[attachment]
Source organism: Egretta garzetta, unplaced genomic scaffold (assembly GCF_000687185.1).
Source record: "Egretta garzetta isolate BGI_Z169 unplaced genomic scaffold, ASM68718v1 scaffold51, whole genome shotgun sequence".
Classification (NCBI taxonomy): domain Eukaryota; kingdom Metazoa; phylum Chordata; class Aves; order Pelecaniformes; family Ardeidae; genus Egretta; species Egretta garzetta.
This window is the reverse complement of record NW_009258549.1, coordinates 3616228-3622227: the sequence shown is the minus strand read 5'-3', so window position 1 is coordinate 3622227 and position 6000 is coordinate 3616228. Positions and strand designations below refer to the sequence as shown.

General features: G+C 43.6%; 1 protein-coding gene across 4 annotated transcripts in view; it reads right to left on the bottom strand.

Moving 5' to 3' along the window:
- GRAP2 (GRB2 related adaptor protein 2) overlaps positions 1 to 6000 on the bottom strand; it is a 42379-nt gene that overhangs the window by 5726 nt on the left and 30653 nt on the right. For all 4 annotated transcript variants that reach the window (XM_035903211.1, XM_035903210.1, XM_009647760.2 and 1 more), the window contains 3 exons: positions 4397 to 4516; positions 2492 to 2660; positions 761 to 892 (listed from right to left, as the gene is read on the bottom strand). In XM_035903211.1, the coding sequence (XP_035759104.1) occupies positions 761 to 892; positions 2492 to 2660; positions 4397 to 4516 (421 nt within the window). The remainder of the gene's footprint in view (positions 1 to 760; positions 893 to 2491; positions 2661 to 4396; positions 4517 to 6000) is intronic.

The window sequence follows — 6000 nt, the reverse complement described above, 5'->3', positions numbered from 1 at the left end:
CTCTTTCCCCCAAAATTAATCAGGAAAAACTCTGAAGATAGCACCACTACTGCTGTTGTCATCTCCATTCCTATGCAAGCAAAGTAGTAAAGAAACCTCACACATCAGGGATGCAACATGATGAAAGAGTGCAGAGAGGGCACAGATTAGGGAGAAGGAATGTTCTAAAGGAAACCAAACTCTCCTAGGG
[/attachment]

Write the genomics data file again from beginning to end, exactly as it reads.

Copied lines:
Source organism: Egretta garzetta, unplaced genomic scaffold (assembly GCF_000687185.1).
Source record: "Egretta garzetta isolate BGI_Z169 unplaced genomic scaffold, ASM68718v1 scaffold51, whole genome shotgun sequence".
Classification (NCBI taxonomy): domain Eukaryota; kingdom Metazoa; phylum Chordata; class Aves; order Pelecaniformes; family Ardeidae; genus Egretta; species Egretta garzetta.
This window is the reverse complement of record NW_009258549.1, coordinates 3616228-3622227: the sequence shown is the minus strand read 5'-3', so window position 1 is coordinate 3622227 and position 6000 is coordinate 3616228. Positions and strand designations below refer to the sequence as shown.

General features: G+C 43.6%; 1 protein-coding gene across 4 annotated transcripts in view; it reads right to left on the bottom strand.

Moving 5' to 3' along the window:
- GRAP2 (GRB2 related adaptor protein 2) overlaps positions 1 to 6000 on the bottom strand; it is a 42379-nt gene that overhangs the window by 5726 nt on the left and 30653 nt on the right. For all 4 annotated transcript variants that reach the window (XM_035903211.1, XM_035903210.1, XM_009647760.2 and 1 more), the window contains 3 exons: positions 4397 to 4516; positions 2492 to 2660; positions 761 to 892 (listed from right to left, as the gene is read on the bottom strand). In XM_035903211.1, the coding sequence (XP_035759104.1) occupies positions 761 to 892; positions 2492 to 2660; positions 4397 to 4516 (421 nt within the window). The remainder of the gene's footprint in view (positions 1 to 760; positions 893 to 2491; positions 2661 to 4396; positions 4517 to 6000) is intronic.

The window sequence follows — 6000 nt, the reverse complement described above, 5'->3', positions numbered from 1 at the left end:
CTCTTTCCCCCAAAATTAATCAGGAAAAACTCTGAAGATAGCACCACTACTGCTGTTGTCATCTCCATTCCTATGCAAGCAAAGTAGTAAAGAAACCTCACACATCAGGGATGCAACATGATGAAAGAGTGCAGAGAGGGCACAGATTAGGGAGAAGGAATGTTCTAAAGGAAACCAAACTCTCCTAGGG